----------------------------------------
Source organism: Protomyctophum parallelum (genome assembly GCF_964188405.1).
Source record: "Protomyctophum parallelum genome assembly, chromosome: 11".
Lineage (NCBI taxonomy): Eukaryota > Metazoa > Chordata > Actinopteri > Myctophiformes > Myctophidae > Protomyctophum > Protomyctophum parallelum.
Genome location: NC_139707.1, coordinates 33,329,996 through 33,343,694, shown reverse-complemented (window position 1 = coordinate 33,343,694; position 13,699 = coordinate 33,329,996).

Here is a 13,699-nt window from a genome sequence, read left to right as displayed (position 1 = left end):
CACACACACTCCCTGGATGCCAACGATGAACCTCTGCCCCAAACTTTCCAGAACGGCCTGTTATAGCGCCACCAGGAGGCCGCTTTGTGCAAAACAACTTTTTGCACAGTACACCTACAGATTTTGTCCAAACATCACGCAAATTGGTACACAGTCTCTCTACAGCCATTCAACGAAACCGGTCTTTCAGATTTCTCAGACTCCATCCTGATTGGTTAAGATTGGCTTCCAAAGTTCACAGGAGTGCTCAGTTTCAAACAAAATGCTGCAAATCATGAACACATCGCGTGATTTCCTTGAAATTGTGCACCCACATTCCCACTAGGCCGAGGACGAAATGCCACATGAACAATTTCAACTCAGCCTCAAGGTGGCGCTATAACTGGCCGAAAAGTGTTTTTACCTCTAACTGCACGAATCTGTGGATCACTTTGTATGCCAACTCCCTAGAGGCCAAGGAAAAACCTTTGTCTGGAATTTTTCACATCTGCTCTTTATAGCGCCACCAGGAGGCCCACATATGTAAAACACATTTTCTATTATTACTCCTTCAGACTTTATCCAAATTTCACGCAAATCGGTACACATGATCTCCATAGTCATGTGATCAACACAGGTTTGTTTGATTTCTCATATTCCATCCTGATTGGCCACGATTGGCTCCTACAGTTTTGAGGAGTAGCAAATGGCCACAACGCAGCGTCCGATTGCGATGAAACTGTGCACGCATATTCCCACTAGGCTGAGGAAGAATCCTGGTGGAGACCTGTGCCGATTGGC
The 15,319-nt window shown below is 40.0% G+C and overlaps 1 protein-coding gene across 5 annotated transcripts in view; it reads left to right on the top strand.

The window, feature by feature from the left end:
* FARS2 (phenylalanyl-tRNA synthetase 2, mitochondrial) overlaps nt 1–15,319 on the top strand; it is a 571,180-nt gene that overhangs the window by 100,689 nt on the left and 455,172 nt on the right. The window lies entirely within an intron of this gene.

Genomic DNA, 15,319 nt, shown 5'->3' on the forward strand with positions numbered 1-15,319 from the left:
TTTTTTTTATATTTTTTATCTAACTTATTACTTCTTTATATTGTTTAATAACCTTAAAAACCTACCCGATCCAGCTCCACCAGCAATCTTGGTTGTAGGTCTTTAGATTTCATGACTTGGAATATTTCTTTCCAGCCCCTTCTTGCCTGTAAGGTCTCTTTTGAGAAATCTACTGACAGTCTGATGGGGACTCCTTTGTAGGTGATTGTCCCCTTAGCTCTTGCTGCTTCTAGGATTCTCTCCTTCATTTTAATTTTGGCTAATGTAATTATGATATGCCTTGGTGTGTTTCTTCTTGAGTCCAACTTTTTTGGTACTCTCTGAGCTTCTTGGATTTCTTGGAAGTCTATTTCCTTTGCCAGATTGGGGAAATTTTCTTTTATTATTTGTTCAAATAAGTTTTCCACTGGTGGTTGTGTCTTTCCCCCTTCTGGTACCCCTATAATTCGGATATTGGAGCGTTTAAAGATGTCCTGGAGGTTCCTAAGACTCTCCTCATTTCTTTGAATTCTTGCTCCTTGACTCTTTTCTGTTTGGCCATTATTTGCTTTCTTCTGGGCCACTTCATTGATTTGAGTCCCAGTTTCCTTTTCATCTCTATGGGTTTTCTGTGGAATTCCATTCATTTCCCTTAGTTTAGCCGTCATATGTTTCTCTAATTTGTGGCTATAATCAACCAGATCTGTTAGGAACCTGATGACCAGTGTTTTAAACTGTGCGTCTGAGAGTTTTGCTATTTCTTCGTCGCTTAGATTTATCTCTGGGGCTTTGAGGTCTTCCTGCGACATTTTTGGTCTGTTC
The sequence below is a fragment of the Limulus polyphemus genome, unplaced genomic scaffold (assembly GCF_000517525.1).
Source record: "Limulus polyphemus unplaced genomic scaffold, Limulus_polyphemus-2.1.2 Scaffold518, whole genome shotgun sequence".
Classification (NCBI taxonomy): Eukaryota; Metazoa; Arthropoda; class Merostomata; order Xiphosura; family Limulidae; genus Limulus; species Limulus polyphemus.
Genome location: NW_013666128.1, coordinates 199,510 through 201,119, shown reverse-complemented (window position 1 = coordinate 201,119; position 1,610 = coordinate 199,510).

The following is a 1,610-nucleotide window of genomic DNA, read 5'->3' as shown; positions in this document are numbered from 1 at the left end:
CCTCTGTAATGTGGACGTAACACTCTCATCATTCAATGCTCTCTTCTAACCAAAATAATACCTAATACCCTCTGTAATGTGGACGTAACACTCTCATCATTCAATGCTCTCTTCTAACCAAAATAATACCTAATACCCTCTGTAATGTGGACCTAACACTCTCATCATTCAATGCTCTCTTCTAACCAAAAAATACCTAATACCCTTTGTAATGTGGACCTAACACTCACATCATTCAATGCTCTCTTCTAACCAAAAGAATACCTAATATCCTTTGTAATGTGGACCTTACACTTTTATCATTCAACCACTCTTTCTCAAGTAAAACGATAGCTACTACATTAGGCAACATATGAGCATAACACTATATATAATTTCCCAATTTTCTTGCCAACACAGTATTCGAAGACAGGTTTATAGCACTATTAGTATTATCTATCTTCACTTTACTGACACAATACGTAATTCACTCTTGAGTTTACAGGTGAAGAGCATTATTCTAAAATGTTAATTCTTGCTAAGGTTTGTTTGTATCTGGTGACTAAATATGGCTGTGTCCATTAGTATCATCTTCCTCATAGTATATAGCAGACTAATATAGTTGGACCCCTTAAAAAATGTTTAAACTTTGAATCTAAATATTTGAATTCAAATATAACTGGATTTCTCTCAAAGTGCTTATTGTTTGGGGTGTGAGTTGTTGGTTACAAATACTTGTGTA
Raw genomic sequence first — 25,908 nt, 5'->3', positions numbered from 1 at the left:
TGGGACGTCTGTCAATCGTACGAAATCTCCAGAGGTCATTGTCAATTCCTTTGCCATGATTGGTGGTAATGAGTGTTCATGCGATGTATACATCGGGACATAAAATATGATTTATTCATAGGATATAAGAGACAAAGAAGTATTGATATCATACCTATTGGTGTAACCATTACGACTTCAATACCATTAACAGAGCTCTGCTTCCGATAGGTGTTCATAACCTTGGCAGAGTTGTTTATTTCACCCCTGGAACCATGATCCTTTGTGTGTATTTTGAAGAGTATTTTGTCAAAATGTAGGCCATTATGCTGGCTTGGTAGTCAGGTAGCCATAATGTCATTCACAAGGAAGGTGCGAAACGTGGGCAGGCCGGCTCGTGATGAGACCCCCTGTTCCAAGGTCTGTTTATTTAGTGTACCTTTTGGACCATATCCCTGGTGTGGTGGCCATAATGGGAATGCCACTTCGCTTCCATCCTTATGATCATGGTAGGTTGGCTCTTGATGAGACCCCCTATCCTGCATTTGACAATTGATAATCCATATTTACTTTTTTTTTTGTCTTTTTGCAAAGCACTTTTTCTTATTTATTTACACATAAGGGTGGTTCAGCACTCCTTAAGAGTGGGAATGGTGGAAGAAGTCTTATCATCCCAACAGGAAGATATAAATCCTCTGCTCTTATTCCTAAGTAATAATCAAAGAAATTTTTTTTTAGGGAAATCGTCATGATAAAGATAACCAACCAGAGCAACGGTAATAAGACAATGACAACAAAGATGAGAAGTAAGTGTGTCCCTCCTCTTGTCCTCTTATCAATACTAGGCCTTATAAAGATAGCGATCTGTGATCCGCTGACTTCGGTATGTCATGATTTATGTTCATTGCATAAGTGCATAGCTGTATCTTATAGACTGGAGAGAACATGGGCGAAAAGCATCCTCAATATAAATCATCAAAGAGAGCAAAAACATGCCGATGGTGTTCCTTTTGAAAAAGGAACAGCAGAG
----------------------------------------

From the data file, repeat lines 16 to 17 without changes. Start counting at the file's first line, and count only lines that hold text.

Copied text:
The following is a 1,610-nucleotide window of genomic DNA, read 5'->3' as shown; positions in this document are numbered from 1 at the left end:
CCTCTGTAATGTGGACGTAACACTCTCATCATTCAATGCTCTCTTCTAACCAAAATAATACCTAATACCCTCTGTAATGTGGACGTAACACTCTCATCATTCAATGCTCTCTTCTAACCAAAATAATACCTAATACCCTCTGTAATGTGGACCTAACACTCTCATCATTCAATGCTCTCTTCTAACCAAAAAATACCTAATACCCTTTGTAATGTGGACCTAACACTCACATCATTCAATGCTCTCTTCTAACCAAAAGAATACCTAATATCCTTTGTAATGTGGACCTTACACTTTTATCATTCAACCACTCTTTCTCAAGTAAAACGATAGCTACTACATTAGGCAACATATGAGCATAACACTATATATAATTTCCCAATTTTCTTGCCAACACAGTATTCGAAGACAGGTTTATAGCACTATTAGTATTATCTATCTTCACTTTACTGACACAATACGTAATTCACTCTTGAGTTTACAGGTGAAGAGCATTATTCTAAAATGTTAATTCTTGCTAAGGTTTGTTTGTATCTGGTGACTAAATATGGCTGTGTCCATTAGTATCATCTTCCTCATAGTATATAGCAGACTAATATAGTTGGACCCCTTAAAAAATGTTTAAACTTTGAATCTAAATATTTGAATTCAAATATAACTGGATTTCTCTCAAAGTGCTTATTGTTTGGGGTGTGAGTTGTTGGTTACAAATACTTGTGTA